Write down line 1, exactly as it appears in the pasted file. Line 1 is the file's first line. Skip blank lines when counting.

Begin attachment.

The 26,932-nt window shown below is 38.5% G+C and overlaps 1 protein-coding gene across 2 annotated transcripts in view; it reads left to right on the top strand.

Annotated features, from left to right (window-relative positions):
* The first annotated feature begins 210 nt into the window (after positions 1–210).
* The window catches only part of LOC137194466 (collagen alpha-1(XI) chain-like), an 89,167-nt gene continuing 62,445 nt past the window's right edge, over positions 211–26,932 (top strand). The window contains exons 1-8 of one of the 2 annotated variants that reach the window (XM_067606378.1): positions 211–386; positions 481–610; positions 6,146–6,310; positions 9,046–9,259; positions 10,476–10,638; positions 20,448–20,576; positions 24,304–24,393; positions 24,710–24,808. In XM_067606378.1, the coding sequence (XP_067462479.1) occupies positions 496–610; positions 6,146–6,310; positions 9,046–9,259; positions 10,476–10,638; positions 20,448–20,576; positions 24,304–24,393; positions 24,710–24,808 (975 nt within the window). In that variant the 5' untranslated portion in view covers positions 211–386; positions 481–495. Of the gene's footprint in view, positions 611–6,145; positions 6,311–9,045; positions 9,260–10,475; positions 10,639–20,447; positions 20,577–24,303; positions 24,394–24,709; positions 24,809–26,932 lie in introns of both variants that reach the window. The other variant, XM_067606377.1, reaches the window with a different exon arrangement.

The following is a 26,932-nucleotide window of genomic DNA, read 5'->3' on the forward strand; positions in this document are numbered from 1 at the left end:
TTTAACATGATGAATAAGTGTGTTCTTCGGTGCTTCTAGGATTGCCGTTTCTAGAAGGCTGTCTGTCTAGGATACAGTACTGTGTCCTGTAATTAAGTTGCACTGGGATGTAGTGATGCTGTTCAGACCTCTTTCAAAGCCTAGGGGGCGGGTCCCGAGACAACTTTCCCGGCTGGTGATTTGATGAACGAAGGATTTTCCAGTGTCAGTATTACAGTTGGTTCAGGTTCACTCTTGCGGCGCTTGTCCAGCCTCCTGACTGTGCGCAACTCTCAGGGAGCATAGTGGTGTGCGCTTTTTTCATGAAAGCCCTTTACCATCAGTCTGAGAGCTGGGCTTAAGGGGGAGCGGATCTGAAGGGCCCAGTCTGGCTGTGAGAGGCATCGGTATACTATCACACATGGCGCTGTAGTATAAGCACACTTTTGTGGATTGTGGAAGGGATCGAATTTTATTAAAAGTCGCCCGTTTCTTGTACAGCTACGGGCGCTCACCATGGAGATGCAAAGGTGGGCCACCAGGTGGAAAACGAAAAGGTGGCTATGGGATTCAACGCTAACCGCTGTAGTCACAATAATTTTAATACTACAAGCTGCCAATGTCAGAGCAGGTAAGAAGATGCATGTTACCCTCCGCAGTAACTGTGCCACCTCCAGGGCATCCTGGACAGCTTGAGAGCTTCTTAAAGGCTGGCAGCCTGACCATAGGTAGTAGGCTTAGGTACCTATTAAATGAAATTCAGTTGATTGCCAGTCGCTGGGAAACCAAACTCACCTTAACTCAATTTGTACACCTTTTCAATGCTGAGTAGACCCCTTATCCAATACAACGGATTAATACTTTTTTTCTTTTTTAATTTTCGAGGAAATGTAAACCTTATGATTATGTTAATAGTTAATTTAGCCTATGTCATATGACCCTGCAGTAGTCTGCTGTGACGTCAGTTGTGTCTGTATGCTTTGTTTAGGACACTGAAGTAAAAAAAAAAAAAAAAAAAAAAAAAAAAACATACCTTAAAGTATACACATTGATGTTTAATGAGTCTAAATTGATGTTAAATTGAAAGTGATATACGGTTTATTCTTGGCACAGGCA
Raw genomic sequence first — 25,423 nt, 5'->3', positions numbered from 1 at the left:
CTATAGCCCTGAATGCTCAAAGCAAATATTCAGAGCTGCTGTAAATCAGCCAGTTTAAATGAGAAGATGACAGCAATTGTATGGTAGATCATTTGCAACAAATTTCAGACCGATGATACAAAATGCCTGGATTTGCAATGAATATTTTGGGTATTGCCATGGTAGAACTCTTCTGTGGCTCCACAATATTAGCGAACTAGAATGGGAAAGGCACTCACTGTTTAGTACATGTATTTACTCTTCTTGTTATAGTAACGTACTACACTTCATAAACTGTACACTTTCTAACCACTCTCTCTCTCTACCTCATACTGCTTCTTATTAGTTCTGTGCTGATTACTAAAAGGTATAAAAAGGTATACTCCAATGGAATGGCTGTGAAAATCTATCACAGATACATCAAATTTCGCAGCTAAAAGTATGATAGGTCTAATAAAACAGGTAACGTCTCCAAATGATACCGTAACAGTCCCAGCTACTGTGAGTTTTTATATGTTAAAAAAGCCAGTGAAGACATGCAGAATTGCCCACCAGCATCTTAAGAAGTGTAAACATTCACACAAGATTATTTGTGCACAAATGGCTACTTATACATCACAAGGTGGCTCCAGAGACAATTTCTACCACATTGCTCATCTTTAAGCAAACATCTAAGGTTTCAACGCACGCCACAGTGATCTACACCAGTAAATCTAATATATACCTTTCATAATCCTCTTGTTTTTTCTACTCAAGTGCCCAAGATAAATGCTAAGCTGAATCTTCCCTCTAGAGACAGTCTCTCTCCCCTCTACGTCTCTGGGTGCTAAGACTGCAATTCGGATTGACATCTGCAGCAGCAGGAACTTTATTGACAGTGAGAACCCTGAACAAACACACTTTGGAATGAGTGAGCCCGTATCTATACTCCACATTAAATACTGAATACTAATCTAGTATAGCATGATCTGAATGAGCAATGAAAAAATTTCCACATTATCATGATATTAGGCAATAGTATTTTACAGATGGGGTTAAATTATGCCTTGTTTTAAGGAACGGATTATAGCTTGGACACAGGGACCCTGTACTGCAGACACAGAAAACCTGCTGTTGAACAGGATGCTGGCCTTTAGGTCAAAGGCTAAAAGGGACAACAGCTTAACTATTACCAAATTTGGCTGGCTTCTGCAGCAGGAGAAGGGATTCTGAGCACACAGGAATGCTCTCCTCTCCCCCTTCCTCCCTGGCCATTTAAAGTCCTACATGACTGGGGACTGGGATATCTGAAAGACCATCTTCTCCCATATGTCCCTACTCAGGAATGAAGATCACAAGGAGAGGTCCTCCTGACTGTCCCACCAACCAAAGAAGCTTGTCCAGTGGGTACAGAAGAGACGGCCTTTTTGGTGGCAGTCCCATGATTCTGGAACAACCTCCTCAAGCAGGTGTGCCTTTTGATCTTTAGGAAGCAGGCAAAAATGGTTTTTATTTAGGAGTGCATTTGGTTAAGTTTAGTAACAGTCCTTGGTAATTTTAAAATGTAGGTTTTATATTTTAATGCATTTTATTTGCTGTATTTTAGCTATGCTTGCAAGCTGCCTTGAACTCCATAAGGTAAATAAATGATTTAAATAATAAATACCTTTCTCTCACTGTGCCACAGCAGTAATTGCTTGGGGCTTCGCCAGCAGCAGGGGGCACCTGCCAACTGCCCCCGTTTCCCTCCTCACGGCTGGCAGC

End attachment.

The 26,932-nt window shown below is 38.5% G+C and overlaps 1 protein-coding gene across 2 annotated transcripts in view; it reads left to right on the top strand.